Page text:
Charities benefit as 15 TONNES of clothing left by runners at Great North Run

Just some of the hundreds of bags of clothing picked up at the Great North Run start line.
Just some of the hundreds of bags of clothing picked up at the Great North Run start line.

The Great North Run is set to continue to help those worst off in the North East - after thousands of runners' clothes were donated to charity.

Six vans full of discarded tops, jackets and bottoms from the 57,000 participants were found at the start line of the race, in Newcastle.

They were collected by 40 volunteers from Making Winter Warmer and the British Heart Foundation, who will now distribute them to those who need them most.

There were enough clothes to fill 700 refuse bags, which were packed and returned to the charities depots on Sunday afternoon, following the start of the race.

The clothes were scattered across the runners' assembly area, which stretches across one mile from Claremont Road Bridge to Grandstand Road Bridge.

Homeless people in the North East will receive the 15 tonnes of clothes collected by Making Winter Warmer. That's the equivalent of the weight of a double-decker bus.

The British Heart Foundation, meanwhile, took about 300 bags of clothing to its two stores in Newcastle city centre, as well as its stores in Morpeth, Northumberland and Sunderland.

Jo Burns, of Making Winter Warmer, said: “After the Great North Run, everybody leaves a lot of clothing behind that they don’t need while they are running.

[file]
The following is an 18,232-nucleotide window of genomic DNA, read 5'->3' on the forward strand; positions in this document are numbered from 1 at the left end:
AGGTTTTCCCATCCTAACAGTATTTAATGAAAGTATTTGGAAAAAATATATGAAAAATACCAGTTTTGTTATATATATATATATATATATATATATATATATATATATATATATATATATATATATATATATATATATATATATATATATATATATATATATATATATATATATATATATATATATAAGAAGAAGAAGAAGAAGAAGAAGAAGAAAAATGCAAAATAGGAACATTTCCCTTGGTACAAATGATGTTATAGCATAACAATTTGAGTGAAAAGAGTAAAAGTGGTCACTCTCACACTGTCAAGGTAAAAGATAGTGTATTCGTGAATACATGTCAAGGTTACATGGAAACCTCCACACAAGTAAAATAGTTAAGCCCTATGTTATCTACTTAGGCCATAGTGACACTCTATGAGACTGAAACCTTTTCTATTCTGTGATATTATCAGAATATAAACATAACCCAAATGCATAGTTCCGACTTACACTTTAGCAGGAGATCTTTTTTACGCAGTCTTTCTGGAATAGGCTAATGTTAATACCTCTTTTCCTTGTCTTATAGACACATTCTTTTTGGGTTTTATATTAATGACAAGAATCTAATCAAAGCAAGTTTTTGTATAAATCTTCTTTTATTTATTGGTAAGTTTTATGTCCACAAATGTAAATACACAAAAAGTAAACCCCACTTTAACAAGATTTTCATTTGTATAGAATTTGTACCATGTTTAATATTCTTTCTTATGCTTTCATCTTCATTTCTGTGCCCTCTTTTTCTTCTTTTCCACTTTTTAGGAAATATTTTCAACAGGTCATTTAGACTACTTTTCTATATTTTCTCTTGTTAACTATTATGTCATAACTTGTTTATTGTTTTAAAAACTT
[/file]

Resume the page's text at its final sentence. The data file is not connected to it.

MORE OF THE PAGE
“We were delighted to be invited along by the Great North Run to collect the unwanted items - it’s an amazing opportunity for the charity.

“We store them at our base and get them washed before they are handed out to our street friends.”

Nigel Bullock, area manager at the British Heart Foundation, added: “It was great to be involved in the Great North Run in such a special way and we are very grateful for the opportunity.

“We collected around 300 bags of discarded clothing items and I would estimate that the items combined would be worth in excess of £2,500!”

Joe Milner, assistant start director at the Great North Run, said: “The official charity clothing pick-up is truly a military operation, with volunteers scattered across the mile-long startline.

“It was a mammoth task that took over an hour-and-a-half, but without the help of our charity partners, the clean-up would have taken a lot longer.

“It is great to know that the collected clothes will be going to worthy causes and to those who need it most.”

The Great North Run will return in 2017 on Sunday, September 10. Those interested in taking part can sign up to the reminder service at grtrun.org/GNRReminder